Totally forgot this was going up this month; I blame the jetlag. Anyhow, at Clarkesworld this month I have a new short story up: “On the Banks of the River Lex.” It’s in podcast format too, read by the inimitable Kate Baker. A sample:
Death liked to walk across bridges. For this reason he had claimed a home for himself relatively far from the center of town. This was in a big ugly gray stone of a building that had once been a factory, and then had been colonized by artists, and then by trend-obsessed young professionals. Now it was ruled by cats. Death passed perhaps a dozen of them on his way down the stairs, including one mother briskly carrying a mouse and trailed by two gangling adolescents. As usual they ignored his presence, merely slinking out of the way as he passed. On the rare occasions when one would deign to look at him, he nodded in polite greeting. Sometimes they even nodded back.
He had attempted, once, to entice a kitten to live with him. This was something he knew humans had done. But he kept forgetting to bring food, and because he did not sleep, the kitten was unable to cuddle with him at night. After a few days the kitten had left in a huff. He still saw its descendants around the building, and felt lingering regret.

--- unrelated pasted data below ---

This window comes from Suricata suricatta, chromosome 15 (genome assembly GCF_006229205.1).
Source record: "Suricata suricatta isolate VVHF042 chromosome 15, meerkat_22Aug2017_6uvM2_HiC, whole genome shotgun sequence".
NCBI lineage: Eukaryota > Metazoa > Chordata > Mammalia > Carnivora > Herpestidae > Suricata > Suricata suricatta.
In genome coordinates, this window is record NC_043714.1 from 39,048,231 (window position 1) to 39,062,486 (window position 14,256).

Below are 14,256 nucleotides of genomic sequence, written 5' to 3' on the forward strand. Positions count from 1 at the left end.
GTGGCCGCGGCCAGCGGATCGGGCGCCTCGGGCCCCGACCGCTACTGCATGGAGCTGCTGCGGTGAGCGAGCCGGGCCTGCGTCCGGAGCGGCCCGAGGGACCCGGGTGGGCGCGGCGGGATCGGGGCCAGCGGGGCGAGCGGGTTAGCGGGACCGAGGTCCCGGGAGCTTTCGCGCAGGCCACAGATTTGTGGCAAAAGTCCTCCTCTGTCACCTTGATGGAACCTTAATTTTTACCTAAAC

The Williamsburg Bridge had not yet begun to warp and sag like the Manhattan and Brooklyn Bridges. Death suspected there was some logical reason for this — perhaps the Williamsburg had been renovated more recently, or built more sturdily in the first place. But in his heart, Death believed that he helped to keep the bridge intact. By walking across it, he gave the bridge purpose. For all things created by humankind, purpose was the quintessence of existence.
So Death walked into town every day.
A contemplative piece, born from the confluence of my thoughts on the archetypal nature of human metaphysics — gods again, but not quite — and one too many episodes of “Life After People” on the History Channel. And cephalopods. Can never have enough cephalopods.